Mythical Novels Eighteenth-century Puerto Rican

In several articles about your work you emphasize that the changes in your country, your political and social reality, permeate your work. What event or moment of your life marked that route in writing.

He had been writing historical-mythical novels about the eighteenth-century Puerto Rican, a bit in the totalizing way of Boom novels. I realized that this writing had reached a dead end. It was in this way that I went to the chronicle as a kind of novel way to witness the changing times. It was a border genre between essay, reportage and narrative genres. It was then that I wrote The Tribulations of Jonah, a profile of Luis Muñoz Marín and a chronicle of his burial.

Given that his great-uncle was Ramón Juliá Marín and that his father was a history reader, what aspects of his childhood fueled his taste for writing and reading?

It was undoubtedly fed by my father’s Encyclopedia Britannica and family stories about that great-grandfather, a bohemian novelist who died prematurely at thirty-something. Recently I have given myself the task of rewriting some stories that Ramón left behind, just a few sketches, possibly for elaboration as novels. Anyway, he was a remarkable novelist who left us with two important chronicles of the so-called “change of sovereignty” in the early twentieth century. Those two novels are Inland and La gleba. My father was a great reader and helped me in the grades with the translation of Araby by James Joyce.

In the end they are narrative genres that require similar skills of description, narration, characterization. A good chronicle accurately characterizes the same characters as crowds, tells us what happened, describes the eloquent details. Like the storyteller and the novelist, we capture dramatic situations; in the case of the chronicler perhaps with less use of the suggestion. Perhaps because of the latter, the art of the chronicle is minor, and that of the story and the novel is greater.

I thought for years that I had moved from novelistic imagination to chronic observation. Today I think that my imagination has been transformed with the experience and testimony. The observation of the social is increasingly nuanced by a reluctance to explain or comment on everything, as happened in my first chronicles. That is, my chronicles are increasingly marked by that obliquity necessary in the story and the novel.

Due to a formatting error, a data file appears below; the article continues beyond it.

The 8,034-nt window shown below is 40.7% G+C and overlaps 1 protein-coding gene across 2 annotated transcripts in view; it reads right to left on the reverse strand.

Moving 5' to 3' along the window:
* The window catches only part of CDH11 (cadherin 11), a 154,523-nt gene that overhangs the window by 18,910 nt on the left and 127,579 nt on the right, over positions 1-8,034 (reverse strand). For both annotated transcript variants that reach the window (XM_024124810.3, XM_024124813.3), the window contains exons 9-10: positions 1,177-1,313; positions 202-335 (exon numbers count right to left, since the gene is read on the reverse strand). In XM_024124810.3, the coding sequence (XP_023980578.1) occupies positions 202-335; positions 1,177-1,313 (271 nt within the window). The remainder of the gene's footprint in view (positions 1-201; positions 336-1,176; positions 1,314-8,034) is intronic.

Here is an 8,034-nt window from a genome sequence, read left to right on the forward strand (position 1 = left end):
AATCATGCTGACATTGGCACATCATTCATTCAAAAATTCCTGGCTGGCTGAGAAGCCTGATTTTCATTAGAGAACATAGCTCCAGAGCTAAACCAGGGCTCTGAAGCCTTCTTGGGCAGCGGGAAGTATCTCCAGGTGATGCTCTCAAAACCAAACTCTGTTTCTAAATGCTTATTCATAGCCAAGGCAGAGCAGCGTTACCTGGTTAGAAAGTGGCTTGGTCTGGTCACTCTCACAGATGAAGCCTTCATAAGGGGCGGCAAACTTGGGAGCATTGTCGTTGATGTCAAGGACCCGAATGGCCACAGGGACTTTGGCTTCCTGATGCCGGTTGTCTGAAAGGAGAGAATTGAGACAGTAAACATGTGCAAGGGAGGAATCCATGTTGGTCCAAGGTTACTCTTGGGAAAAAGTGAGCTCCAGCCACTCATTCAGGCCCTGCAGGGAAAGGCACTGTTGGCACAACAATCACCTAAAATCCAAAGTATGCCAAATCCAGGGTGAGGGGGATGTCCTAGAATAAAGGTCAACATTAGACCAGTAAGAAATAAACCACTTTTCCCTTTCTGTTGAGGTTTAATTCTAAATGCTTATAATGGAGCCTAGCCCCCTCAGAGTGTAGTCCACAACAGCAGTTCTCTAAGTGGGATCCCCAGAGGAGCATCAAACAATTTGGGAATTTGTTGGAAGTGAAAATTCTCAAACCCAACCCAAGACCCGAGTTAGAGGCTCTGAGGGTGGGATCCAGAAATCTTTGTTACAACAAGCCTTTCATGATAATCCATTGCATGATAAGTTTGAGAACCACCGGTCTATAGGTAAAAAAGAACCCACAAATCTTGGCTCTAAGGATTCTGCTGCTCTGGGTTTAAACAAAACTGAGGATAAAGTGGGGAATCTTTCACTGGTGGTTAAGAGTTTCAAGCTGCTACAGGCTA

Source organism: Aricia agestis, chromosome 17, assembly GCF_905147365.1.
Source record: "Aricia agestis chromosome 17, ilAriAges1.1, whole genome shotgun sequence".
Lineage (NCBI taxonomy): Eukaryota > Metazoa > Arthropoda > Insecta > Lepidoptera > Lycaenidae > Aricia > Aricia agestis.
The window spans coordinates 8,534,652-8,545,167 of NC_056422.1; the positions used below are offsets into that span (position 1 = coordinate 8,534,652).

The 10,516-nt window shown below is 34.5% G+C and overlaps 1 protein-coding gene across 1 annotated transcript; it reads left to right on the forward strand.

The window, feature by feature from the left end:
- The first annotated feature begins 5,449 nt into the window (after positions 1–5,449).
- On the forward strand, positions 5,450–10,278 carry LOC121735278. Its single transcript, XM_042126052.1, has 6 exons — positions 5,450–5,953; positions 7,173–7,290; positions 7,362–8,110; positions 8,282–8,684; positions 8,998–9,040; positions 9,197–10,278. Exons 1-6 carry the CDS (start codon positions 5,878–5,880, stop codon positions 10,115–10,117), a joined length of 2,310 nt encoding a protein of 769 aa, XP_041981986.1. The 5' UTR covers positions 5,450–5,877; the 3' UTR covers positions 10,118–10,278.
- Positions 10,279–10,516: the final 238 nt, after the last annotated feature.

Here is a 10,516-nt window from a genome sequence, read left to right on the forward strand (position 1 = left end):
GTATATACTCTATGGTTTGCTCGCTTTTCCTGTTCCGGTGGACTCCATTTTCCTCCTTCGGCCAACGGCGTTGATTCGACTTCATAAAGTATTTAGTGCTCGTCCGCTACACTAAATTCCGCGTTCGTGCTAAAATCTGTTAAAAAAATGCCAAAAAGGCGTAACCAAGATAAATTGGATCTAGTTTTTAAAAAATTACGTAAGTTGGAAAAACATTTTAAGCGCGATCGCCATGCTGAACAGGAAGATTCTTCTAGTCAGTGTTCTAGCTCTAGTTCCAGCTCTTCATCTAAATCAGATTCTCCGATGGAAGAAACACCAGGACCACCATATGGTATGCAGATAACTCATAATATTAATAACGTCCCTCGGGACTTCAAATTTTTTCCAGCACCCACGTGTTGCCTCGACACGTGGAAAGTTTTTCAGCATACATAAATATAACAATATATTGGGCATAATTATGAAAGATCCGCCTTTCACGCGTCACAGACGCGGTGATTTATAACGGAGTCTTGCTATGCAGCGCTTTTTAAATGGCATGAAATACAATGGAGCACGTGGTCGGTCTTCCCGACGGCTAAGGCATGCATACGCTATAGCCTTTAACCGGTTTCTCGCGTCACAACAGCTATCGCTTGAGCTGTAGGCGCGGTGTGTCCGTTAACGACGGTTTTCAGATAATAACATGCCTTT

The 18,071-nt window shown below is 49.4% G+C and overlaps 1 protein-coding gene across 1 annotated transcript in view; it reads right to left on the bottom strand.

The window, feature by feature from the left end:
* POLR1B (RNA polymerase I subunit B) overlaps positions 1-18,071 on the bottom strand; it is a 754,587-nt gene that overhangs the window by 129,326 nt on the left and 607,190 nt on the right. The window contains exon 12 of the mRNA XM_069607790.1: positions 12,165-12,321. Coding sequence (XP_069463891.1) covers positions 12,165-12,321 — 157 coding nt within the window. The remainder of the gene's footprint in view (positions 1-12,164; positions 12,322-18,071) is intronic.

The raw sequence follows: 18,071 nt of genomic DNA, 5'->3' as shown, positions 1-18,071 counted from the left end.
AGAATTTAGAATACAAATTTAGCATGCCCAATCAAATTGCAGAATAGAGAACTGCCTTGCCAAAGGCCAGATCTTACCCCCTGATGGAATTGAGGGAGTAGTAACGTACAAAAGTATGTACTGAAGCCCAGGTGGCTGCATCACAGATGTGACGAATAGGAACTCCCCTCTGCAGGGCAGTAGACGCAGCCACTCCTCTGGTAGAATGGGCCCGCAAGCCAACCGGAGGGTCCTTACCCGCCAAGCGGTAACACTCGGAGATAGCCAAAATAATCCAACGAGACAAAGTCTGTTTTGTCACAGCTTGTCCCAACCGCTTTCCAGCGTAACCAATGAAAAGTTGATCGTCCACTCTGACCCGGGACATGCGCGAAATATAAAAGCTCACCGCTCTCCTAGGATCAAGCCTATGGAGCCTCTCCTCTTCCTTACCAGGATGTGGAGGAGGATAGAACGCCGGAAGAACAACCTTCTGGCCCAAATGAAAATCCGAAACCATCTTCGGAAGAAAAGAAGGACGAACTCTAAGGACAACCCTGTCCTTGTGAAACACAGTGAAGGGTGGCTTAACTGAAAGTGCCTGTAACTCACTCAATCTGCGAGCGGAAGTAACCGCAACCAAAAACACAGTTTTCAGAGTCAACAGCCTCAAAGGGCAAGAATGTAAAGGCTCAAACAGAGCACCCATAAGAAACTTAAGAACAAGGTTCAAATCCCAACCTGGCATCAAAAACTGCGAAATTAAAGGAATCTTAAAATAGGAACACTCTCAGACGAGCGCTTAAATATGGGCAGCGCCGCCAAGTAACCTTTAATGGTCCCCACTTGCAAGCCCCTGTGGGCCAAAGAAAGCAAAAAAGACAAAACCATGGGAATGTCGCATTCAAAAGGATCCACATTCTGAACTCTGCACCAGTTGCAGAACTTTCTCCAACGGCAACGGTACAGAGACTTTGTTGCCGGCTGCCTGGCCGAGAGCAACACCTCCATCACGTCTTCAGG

I started with a very baroque, dense writing. My career has been to achieve greater lightness in writing, without losing that aftertaste by the sensory phrase, the long and elegant clauses, the expressive surprises that I often accentuate with italics. In journalistic work I learned to be more economical with writing. In novels and stories I am even self-indulgent with expressiveness, both of the narrative voice and of the voices of what we call orality.

After so many years of experience in chronicle, what would be the basic toolbox for those who dedicate themselves to this journalistic genre?

I would say that narrative capacity, reflection to comment accurately on the meaning of the narrative, discipline for writing, that is, try not to overdo words, ability for description, knowing how to look for street events that are full of social and human meaning , knowing how to describe people through the art of semblance, the more cropped and to the point, the better, always avoiding the cartoon.

He once said that Puerto Rican literature was pessimistic, but that in the 70’s generation a group of authors, among which you were, were given the task of telling another face of their country from popular culture.

The seventies generation premiered a new way of approaching the problem of Puerto Rican identity. We inaugurated a certain way that included humor, irony, subtracting so much seriousness from the approach of our oscillating identity between the North and Latin America. We wrote about the suburban world, we were more attentive to our Caribbean, we wanted to witness the times of transformation. In this group, excellent writers stand out, such as Rosario Ferré, Magali García Ramis and Ana Lydia Vega.

The immigration issue has been present in his work and is one of the aspects that strongly hit Latin American reality. What advice do you give to address these realities?

I have written about the migratory experience. In the mid-eighties I tried to write a chronicle about the Puerto Rican community of New York through its Puerto Rican Parade. I realized that I couldn’t write it, that I was a tourist in a huge, heartbreaking experience. He had barely been to New York, busy with visits and interviews. I wrote a chronicle for The Village Voice that ended up being a kind of metaphor. I could not write what I wanted. My advice is maximum rapport and empathy with some migratory community. I still have the notes of this failed chronicle. To write well you have to know the subject, and thoroughly. The other is the claim of Catholic priests to want to pontificate about marriage.

Sometimes I think I’m in the last cartridges. But no, I don’t believe. Right now I am dedicated to turning my chronicle-memorial-essay, which I titled Puerto Ricans, into a hotbed of stories. I work the perfect anecdotes of that book, I turn them into stories. There are the voices and poses of the characters; The dramatic situations are missing, to clarify the dialogues, the descriptions. I will be busy for as long as I stay on the planet, do not hesitate.

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